The Deep Review

Deep , The
Discovering a secret way into a sunken wreck, two amateur scuba-divers find themselves threatened by some Bermudan thugs. There is more than treasure at stake, with a stock of morphine ampoules buried with the very same sunken ship. Thus Gail Berke and David Sanders turn to wizened salt Romer Treece for help.

by Ian Nathan |
Published on
Release Date:

18 Apr 1977

Running Time:

123 minutes



Original Title:

Deep , The

In the wake of Jaws great success, Peter Yates adapted another of author Peter Benchley’s submerged novels. On the surface it looked good: sunken galleons, Caribbean locations, voodoo, treasure, wicked drug runners and a sexy lead couple. There was even the return of Robert Shaw as another booze reddened sea salt if anything even crustier than Quint (but nowhere near as memorable). Just one thing missing — a ruddy great shark. This empty headed thriller relies on little more than good locations, some quality underwater photography and Jacqueline Bisset in a wet t-shirt. Which isn’t all bad.

Actually, for the first hour, it drums up a goodly amount of tension. Happening upon a wreck, and dodging a Jurassic sized electric eel, this sexy couple (Bisset as kept in see-through t-shirts, Nolte shaggy and tanned) think they’ve hit the mother lode. Enter sinister Lou Gosset Jr. who rather than simply follow them to the wreck (where there is also, as is usual for this kind of pulp, a secret drug haul) he kidnaps the couple to retrieve the glass ampoule they’ve brought up from below, just to make sure he checks underneath Bisset’s bikini top. Well, you have to be sure. Later, he intimidates her by dressing as a voodoo skeleton and dragging a bird’s foot across her belly. “I’ve been painted!” she wails.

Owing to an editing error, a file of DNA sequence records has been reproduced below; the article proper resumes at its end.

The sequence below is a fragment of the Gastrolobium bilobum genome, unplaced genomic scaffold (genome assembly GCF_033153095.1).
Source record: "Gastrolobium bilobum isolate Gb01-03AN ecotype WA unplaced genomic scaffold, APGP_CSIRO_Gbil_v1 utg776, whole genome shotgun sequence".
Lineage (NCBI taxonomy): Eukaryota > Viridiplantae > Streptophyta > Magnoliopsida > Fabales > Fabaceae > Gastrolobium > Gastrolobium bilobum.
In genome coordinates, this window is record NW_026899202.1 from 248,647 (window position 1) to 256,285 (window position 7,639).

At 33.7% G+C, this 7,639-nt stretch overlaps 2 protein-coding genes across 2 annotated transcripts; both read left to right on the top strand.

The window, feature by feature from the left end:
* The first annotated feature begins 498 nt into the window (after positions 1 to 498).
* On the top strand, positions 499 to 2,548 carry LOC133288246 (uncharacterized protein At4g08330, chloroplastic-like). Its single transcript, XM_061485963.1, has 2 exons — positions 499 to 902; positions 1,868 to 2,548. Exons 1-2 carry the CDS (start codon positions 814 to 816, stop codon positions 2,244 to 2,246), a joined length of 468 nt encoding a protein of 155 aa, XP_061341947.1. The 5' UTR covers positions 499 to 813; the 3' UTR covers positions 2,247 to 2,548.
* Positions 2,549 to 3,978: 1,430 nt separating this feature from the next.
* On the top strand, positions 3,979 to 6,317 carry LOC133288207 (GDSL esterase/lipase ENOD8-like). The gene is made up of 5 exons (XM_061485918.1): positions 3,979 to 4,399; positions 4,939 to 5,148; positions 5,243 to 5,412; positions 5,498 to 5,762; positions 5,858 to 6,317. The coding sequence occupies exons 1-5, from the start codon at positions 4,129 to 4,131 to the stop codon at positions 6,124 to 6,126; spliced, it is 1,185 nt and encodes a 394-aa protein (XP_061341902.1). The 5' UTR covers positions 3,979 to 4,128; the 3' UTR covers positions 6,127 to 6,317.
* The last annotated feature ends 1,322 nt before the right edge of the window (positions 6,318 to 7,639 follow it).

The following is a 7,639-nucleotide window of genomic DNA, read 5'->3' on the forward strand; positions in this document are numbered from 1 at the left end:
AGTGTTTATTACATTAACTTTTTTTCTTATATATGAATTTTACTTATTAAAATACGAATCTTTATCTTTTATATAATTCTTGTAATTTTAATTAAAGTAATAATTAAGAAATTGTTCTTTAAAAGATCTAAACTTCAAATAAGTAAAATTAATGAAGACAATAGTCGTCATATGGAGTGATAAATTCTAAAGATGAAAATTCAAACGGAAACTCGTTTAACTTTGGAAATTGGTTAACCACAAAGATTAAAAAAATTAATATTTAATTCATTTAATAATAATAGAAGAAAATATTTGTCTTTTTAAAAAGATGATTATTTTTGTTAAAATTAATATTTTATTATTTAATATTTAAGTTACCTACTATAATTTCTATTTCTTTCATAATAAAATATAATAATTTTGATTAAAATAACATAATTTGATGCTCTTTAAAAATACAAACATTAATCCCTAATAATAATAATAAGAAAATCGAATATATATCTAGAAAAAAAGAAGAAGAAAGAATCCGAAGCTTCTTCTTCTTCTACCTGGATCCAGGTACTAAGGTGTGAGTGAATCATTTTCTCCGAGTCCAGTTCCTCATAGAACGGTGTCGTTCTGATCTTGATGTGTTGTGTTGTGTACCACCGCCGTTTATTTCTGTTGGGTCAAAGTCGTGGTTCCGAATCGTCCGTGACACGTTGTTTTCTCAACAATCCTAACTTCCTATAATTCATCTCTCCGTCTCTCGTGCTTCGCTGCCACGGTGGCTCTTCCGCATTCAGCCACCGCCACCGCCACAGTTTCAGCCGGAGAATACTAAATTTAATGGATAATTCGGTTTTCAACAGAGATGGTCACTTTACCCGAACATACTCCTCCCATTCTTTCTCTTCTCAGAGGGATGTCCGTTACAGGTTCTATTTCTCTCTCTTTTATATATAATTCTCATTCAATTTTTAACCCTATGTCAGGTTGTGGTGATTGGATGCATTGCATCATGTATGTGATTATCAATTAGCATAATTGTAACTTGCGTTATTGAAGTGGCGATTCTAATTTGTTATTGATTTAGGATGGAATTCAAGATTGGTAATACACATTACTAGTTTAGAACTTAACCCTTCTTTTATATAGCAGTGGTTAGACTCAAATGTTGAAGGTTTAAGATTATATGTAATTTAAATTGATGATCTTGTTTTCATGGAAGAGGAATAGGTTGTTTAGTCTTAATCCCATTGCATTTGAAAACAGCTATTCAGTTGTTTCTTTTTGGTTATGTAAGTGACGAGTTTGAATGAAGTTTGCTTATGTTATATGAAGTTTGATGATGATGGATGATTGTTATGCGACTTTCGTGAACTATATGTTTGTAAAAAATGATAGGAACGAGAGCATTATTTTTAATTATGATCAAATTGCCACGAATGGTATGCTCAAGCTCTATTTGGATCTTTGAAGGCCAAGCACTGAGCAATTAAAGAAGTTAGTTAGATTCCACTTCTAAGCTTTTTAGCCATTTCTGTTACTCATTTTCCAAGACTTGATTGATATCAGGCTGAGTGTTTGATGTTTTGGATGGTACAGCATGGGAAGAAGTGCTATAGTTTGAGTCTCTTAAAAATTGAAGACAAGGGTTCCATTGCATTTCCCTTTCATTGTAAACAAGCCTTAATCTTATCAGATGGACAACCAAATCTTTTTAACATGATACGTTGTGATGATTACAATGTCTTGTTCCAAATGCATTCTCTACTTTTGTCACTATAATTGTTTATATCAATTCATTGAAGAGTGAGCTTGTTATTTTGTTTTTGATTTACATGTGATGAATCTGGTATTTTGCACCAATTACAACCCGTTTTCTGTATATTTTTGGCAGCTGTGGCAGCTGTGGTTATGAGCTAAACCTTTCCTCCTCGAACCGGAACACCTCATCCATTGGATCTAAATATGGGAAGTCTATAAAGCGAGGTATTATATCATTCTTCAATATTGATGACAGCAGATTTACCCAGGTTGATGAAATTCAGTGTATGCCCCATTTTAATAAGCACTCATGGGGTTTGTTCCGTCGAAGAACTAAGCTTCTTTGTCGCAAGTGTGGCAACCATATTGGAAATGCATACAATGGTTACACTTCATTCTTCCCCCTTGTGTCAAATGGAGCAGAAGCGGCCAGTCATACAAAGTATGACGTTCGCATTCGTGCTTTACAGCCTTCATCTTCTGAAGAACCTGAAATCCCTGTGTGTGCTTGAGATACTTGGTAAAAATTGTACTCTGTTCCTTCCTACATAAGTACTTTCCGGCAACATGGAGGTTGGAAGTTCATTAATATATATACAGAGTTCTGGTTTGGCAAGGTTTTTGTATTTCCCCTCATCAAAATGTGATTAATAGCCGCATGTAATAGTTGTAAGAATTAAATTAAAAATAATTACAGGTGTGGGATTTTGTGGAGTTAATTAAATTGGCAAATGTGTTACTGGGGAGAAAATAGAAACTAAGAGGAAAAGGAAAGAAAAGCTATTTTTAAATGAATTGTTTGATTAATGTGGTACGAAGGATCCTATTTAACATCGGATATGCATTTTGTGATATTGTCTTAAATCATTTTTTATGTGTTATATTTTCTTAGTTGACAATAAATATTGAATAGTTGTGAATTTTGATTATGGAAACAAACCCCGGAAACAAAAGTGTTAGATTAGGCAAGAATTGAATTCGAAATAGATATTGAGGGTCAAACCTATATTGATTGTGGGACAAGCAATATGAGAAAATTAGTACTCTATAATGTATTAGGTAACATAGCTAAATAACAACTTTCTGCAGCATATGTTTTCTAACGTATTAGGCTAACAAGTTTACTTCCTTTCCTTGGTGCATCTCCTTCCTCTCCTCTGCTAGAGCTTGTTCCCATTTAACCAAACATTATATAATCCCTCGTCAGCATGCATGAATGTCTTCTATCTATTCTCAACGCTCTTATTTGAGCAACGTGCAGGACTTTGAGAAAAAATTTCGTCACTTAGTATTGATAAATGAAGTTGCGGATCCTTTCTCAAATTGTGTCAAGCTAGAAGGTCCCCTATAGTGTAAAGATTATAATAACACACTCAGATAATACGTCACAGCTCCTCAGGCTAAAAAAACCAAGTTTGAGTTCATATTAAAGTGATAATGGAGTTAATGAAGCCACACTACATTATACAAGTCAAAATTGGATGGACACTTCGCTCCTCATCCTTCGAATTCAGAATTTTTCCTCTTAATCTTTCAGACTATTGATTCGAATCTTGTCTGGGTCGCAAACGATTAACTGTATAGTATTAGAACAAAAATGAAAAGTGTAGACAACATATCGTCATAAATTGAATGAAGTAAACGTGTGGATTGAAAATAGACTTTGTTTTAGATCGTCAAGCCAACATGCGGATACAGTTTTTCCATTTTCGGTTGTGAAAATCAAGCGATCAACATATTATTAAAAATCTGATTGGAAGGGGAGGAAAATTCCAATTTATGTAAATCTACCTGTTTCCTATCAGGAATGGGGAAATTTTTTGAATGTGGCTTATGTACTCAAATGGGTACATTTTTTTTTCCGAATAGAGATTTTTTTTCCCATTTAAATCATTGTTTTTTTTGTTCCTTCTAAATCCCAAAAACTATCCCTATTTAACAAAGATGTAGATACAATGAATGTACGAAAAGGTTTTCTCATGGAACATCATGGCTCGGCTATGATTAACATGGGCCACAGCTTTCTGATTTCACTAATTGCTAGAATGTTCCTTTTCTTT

Even Shaw’s presence, joining the couple to salvage the wreck and make his fortune, fails to revive the film’s fortunes. Yates goes through the motions doggedly, staging underwater fights and plot twists, but is left to pad out such ‘thrills’ with endless yakking about “provenance” (the security required for a legal salvage) and the boys (Bisset is left in the boat) hoovering of the seabed before, finally the bad guy gets his caught between eel and highwater.

A sea thriller in the wake of Jaws but with less shark and less thrills.
Just so you know, whilst we may receive a commission or other compensation from the links on this website, we never allow this to influence product selections - read why you should trust us